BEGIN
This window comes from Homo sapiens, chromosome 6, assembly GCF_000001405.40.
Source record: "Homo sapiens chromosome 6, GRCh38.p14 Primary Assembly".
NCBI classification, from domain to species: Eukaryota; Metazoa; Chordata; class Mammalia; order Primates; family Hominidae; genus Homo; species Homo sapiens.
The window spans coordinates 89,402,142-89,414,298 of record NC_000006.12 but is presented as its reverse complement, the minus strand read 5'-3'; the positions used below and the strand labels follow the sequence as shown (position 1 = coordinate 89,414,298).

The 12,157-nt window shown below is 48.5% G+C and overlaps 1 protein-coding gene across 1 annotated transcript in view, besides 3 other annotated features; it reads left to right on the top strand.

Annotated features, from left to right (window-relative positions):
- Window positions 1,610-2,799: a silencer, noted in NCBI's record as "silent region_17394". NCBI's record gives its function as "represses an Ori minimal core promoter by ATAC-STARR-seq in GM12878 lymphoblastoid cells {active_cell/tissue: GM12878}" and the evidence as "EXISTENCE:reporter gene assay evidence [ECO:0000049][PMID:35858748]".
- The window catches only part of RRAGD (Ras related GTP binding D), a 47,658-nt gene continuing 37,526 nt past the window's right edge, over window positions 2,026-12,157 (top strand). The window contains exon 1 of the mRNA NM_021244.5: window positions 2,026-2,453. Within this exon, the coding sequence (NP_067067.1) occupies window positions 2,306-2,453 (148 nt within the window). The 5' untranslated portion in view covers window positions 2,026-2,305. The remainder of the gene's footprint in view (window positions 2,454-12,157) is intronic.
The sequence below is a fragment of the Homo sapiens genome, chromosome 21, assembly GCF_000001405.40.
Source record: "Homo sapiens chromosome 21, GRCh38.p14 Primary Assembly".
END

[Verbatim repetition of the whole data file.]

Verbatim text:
This window comes from Homo sapiens, chromosome 6, assembly GCF_000001405.40.
Source record: "Homo sapiens chromosome 6, GRCh38.p14 Primary Assembly".
NCBI classification, from domain to species: Eukaryota; Metazoa; Chordata; class Mammalia; order Primates; family Hominidae; genus Homo; species Homo sapiens.
The window spans coordinates 89,402,142-89,414,298 of record NC_000006.12 but is presented as its reverse complement, the minus strand read 5'-3'; the positions used below and the strand labels follow the sequence as shown (position 1 = coordinate 89,414,298).

The 12,157-nt window shown below is 48.5% G+C and overlaps 1 protein-coding gene across 1 annotated transcript in view, besides 3 other annotated features; it reads left to right on the top strand.

Annotated features, from left to right (window-relative positions):
- Window positions 1,610-2,799: a silencer, noted in NCBI's record as "silent region_17394". NCBI's record gives its function as "represses an Ori minimal core promoter by ATAC-STARR-seq in GM12878 lymphoblastoid cells {active_cell/tissue: GM12878}" and the evidence as "EXISTENCE:reporter gene assay evidence [ECO:0000049][PMID:35858748]".
- The window catches only part of RRAGD (Ras related GTP binding D), a 47,658-nt gene continuing 37,526 nt past the window's right edge, over window positions 2,026-12,157 (top strand). The window contains exon 1 of the mRNA NM_021244.5: window positions 2,026-2,453. Within this exon, the coding sequence (NP_067067.1) occupies window positions 2,306-2,453 (148 nt within the window). The 5' untranslated portion in view covers window positions 2,026-2,305. The remainder of the gene's footprint in view (window positions 2,454-12,157) is intronic.
The sequence below is a fragment of the Homo sapiens genome, chromosome 21, assembly GCF_000001405.40.
Source record: "Homo sapiens chromosome 21, GRCh38.p14 Primary Assembly".